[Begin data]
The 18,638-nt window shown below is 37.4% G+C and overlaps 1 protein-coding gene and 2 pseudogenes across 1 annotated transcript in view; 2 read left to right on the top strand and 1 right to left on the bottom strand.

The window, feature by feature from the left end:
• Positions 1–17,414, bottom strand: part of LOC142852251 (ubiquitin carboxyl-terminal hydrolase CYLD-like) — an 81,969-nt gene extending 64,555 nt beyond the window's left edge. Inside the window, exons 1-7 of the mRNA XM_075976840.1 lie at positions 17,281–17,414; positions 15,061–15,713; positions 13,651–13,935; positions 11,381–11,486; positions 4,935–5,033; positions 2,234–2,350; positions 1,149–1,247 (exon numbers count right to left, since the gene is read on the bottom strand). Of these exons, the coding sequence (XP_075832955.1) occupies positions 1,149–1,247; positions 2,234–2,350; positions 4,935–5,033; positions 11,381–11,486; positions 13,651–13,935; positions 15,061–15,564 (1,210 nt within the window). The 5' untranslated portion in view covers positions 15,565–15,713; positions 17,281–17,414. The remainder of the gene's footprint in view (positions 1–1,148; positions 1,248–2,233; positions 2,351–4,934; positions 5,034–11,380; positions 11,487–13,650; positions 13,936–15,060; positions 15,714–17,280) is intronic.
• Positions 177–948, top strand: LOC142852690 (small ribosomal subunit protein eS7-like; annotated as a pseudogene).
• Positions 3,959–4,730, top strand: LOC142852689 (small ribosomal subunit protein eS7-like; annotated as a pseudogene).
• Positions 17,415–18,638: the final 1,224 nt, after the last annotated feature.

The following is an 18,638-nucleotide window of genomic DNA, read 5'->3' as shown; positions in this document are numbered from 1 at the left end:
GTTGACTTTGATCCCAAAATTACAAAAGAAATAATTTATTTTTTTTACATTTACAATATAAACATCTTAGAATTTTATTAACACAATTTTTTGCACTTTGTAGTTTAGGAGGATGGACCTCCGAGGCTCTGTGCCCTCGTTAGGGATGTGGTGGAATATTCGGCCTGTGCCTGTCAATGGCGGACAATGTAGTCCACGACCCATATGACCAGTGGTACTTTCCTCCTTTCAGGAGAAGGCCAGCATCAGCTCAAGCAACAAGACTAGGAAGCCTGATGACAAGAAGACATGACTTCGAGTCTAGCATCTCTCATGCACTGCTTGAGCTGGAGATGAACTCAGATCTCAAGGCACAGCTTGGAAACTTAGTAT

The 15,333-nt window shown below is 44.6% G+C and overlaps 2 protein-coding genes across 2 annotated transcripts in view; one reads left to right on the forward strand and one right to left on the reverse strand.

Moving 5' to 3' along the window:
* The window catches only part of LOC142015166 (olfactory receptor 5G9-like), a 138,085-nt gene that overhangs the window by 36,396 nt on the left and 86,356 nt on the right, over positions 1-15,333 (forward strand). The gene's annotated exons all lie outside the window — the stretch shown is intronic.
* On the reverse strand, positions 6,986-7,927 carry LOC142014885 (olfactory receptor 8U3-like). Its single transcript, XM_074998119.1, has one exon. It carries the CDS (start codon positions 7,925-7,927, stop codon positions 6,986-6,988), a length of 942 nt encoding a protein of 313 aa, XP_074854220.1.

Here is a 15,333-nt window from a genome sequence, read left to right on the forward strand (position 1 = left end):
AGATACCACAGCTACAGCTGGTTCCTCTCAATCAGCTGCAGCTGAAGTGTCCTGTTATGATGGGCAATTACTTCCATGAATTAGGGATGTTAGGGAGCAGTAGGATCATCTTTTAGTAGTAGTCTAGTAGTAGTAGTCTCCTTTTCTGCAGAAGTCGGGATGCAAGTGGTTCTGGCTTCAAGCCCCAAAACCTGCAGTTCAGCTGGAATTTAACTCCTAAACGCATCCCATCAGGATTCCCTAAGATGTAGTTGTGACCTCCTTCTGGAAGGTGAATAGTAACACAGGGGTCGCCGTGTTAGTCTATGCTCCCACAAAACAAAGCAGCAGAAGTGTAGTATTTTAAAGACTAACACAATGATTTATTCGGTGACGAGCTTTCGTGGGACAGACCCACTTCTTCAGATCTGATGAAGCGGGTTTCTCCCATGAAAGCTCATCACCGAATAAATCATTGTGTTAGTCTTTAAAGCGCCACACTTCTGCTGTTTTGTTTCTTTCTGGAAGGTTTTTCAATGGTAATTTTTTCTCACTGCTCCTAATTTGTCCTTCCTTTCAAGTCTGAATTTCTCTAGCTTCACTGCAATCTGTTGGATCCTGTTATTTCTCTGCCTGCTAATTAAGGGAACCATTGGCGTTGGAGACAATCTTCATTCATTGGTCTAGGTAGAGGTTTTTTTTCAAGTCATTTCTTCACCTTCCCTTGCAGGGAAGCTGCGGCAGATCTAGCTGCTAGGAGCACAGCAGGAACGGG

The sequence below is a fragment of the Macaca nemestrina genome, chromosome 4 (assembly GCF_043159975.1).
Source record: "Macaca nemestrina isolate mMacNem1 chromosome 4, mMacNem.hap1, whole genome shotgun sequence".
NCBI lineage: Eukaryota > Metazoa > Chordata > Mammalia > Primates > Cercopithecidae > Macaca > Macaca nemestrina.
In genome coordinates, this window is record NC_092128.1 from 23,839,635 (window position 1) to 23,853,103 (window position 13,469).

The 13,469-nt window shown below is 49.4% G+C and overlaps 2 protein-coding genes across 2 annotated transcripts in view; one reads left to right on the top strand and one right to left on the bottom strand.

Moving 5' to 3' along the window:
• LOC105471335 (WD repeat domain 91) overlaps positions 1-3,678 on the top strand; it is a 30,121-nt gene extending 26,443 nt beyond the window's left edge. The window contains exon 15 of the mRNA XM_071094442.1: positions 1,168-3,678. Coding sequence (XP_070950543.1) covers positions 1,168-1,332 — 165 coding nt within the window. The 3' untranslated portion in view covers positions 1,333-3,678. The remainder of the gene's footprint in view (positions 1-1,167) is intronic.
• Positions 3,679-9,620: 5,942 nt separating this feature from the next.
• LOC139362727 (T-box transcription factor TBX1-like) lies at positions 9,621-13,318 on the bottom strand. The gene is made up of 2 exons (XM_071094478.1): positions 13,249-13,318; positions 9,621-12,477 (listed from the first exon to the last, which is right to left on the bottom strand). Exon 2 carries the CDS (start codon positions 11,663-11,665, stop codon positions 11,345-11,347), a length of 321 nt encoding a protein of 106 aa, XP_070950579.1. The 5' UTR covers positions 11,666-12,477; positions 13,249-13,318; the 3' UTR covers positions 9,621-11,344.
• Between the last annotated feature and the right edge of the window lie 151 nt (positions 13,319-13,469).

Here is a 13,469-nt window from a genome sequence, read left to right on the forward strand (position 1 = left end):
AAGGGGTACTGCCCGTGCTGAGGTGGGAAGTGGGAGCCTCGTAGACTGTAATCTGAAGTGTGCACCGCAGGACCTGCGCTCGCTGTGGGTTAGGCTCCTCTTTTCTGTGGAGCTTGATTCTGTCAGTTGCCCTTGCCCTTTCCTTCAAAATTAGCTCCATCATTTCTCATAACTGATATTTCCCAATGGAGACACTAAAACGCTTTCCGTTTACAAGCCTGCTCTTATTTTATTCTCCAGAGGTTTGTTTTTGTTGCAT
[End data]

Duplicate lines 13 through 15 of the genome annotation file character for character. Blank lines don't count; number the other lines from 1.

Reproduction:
Here is a 15,333-nt window from a genome sequence, read left to right on the forward strand (position 1 = left end):
AGATACCACAGCTACAGCTGGTTCCTCTCAATCAGCTGCAGCTGAAGTGTCCTGTTATGATGGGCAATTACTTCCATGAATTAGGGATGTTAGGGAGCAGTAGGATCATCTTTTAGTAGTAGTCTAGTAGTAGTAGTCTCCTTTTCTGCAGAAGTCGGGATGCAAGTGGTTCTGGCTTCAAGCCCCAAAACCTGCAGTTCAGCTGGAATTTAACTCCTAAACGCATCCCATCAGGATTCCCTAAGATGTAGTTGTGACCTCCTTCTGGAAGGTGAATAGTAACACAGGGGTCGCCGTGTTAGTCTATGCTCCCACAAAACAAAGCAGCAGAAGTGTAGTATTTTAAAGACTAACACAATGATTTATTCGGTGACGAGCTTTCGTGGGACAGACCCACTTCTTCAGATCTGATGAAGCGGGTTTCTCCCATGAAAGCTCATCACCGAATAAATCATTGTGTTAGTCTTTAAAGCGCCACACTTCTGCTGTTTTGTTTCTTTCTGGAAGGTTTTTCAATGGTAATTTTTTCTCACTGCTCCTAATTTGTCCTTCCTTTCAAGTCTGAATTTCTCTAGCTTCACTGCAATCTGTTGGATCCTGTTATTTCTCTGCCTGCTAATTAAGGGAACCATTGGCGTTGGAGACAATCTTCATTCATTGGTCTAGGTAGAGGTTTTTTTTCAAGTCATTTCTTCACCTTCCCTTGCAGGGAAGCTGCGGCAGATCTAGCTGCTAGGAGCACAGCAGGAACGGG

The sequence below is a fragment of the Macaca nemestrina genome, chromosome 4 (assembly GCF_043159975.1).